The James Webb Space Telescope, NASA’s largest space science telescope ever constructed, is scheduled to be sent into orbit no earlier than December 22, 2021.
One of the most important objects it will carry is a large mirror which will help collect light from the objects being observed. The Webb Telescope team has built a mirror that can fold up and fit into a rocket and then unfold in space.
Get ready: This is how we #UnfoldTheUniverse. ⬇️
The James Webb Space Telescope is folded to fit inside its rocket. After launch, it must slowly unfold itself, step by step, as it makes its way through space. Watch the video below to experience this incredible journey! pic.twitter.com/zLi1UpPVaw
— NASA Webb Telescope (@NASAWebb) November 12, 2021
The primary mirror is made of 18 hexagonal-shaped mirror segments — each 1.32 metre in diameter — stitched together in a honeycomb pattern. When fully open it will be 6.5 metre in diameter. The Hubble Space Telescope’s mirror had a diameter of just 2.4 metre.
“The primary mirror is a technological marvel. The lightweight mirrors, coatings, actuators and mechanisms, electronics, and thermal blankets when fully deployed form a single precise mirror that is truly remarkable,” said Lee Feinberg, optical telescope element manager for Webb at NASA’s Goddard Space Flight Center in Greenbelt, Maryland, said in a release.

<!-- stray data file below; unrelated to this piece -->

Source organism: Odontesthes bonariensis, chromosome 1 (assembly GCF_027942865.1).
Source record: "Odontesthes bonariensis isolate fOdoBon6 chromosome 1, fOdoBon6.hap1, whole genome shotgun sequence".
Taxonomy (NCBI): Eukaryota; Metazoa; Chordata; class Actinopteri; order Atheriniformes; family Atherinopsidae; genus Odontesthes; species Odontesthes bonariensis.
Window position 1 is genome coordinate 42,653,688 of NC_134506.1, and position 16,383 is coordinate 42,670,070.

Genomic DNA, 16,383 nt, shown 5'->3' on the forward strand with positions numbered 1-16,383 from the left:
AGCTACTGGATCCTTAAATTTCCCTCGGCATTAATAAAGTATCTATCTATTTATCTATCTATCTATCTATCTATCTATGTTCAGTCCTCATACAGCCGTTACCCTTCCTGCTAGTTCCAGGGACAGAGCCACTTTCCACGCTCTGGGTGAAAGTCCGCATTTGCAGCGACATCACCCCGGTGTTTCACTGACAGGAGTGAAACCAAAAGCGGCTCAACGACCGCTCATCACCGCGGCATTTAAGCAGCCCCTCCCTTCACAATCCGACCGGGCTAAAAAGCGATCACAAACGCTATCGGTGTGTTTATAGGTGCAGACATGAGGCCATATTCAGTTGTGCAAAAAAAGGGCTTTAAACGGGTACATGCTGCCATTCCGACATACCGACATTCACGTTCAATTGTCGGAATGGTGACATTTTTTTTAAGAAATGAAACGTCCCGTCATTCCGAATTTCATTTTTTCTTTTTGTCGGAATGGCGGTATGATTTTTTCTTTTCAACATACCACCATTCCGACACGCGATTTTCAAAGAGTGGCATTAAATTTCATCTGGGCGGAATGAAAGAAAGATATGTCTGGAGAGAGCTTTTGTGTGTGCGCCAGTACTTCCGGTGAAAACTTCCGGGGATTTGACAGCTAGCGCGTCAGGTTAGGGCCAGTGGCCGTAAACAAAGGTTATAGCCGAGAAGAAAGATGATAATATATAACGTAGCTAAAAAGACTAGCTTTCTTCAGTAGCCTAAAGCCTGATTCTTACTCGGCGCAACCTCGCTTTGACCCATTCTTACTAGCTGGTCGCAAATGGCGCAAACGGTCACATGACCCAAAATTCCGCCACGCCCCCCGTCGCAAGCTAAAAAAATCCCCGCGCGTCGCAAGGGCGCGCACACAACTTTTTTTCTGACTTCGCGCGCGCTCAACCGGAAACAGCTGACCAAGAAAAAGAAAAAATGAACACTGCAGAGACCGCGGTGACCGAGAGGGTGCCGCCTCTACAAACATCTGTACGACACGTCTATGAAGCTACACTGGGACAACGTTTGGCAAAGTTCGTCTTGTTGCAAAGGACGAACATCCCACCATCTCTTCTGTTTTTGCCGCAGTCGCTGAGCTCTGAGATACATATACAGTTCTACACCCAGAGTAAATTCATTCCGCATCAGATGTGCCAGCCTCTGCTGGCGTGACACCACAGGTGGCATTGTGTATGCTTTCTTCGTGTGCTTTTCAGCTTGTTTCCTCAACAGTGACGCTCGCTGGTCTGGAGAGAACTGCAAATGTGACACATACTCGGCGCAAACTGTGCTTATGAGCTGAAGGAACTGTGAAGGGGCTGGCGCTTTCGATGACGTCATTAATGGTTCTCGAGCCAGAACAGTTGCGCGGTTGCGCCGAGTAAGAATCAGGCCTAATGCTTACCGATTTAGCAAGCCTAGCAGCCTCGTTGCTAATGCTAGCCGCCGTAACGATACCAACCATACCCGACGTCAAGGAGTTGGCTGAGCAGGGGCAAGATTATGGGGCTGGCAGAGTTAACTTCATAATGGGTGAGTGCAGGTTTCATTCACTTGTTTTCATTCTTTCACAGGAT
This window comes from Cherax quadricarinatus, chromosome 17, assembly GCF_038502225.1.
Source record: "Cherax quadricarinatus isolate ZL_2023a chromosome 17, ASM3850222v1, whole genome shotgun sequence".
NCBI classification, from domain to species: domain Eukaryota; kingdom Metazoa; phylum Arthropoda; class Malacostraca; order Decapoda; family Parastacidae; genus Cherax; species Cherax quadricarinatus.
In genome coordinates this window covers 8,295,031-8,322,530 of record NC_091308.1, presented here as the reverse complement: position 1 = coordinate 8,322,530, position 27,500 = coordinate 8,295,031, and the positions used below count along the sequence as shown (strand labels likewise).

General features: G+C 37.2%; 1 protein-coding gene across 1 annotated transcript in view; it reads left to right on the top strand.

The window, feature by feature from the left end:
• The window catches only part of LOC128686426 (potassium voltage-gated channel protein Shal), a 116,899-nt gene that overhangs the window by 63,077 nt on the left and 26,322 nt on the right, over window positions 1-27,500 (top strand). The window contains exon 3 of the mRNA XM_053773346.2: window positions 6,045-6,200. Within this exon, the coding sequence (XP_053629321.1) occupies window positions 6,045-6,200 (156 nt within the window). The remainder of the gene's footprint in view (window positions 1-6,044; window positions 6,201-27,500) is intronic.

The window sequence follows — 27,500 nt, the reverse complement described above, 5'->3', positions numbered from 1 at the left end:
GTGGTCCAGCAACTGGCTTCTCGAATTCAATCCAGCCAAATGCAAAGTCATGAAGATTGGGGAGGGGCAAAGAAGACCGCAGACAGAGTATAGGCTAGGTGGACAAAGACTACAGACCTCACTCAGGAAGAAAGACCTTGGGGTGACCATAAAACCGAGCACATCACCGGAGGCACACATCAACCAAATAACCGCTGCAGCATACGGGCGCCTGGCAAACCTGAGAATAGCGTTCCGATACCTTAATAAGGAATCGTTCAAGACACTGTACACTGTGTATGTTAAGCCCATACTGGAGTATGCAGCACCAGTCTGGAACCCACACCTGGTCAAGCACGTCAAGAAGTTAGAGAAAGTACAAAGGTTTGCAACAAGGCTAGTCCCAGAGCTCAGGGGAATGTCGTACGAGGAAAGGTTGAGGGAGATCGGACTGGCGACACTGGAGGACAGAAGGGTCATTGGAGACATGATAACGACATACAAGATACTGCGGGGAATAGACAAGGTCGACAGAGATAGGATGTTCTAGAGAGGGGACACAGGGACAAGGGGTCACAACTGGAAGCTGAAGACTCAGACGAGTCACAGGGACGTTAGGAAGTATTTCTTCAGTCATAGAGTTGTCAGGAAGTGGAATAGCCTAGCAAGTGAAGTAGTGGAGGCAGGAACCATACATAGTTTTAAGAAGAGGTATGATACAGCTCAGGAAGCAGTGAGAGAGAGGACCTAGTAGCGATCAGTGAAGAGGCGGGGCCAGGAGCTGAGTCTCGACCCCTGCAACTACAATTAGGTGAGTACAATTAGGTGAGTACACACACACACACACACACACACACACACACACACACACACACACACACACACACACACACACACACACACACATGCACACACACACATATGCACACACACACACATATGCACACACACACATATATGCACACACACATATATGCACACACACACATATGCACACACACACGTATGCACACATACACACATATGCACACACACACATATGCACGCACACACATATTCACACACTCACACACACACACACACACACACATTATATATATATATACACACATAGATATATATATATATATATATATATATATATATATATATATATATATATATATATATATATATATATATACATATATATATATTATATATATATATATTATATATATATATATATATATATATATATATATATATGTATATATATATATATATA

Each mirror segment weighs approximately 20 kilograms and is made from beryllium.
NASA explains that beryllium was used as it is both strong and light.
“Beryllium is very strong for its weight and is good at holding its shape across a range of temperatures. Beryllium is a good conductor of electricity and heat and is not magnetic. Because it is light and strong, beryllium is often used to build parts for supersonic airplanes and the Space Shuttle,” the agency said.
It added that special care was taken when working with beryllium because it is unhealthy to breathe in or swallow beryllium dust.
It does. After the beryllium mirror segments were polished a thin coating of gold was applied to it. Gold helps improve the mirror’s reflection of infrared light.
Yes, that’s real gold on our mirrors. And it’s not just stunning to look at — it’s functional, too! 🤩
— NASA Webb Telescope (@NASAWebb) November 10, 2021
The gold was coated using a technique called vacuum vapour deposition. The mirrors are kept inside a vacuum chamber and a small quantity of gold is vapourised and deposited on the mirror. The thickness of the gold is just 100 nanometers. So less than 50 grams of gold was used for the entire mirror.
A thin layer of glass was also deposited on top of the gold layer to protect it from scratches.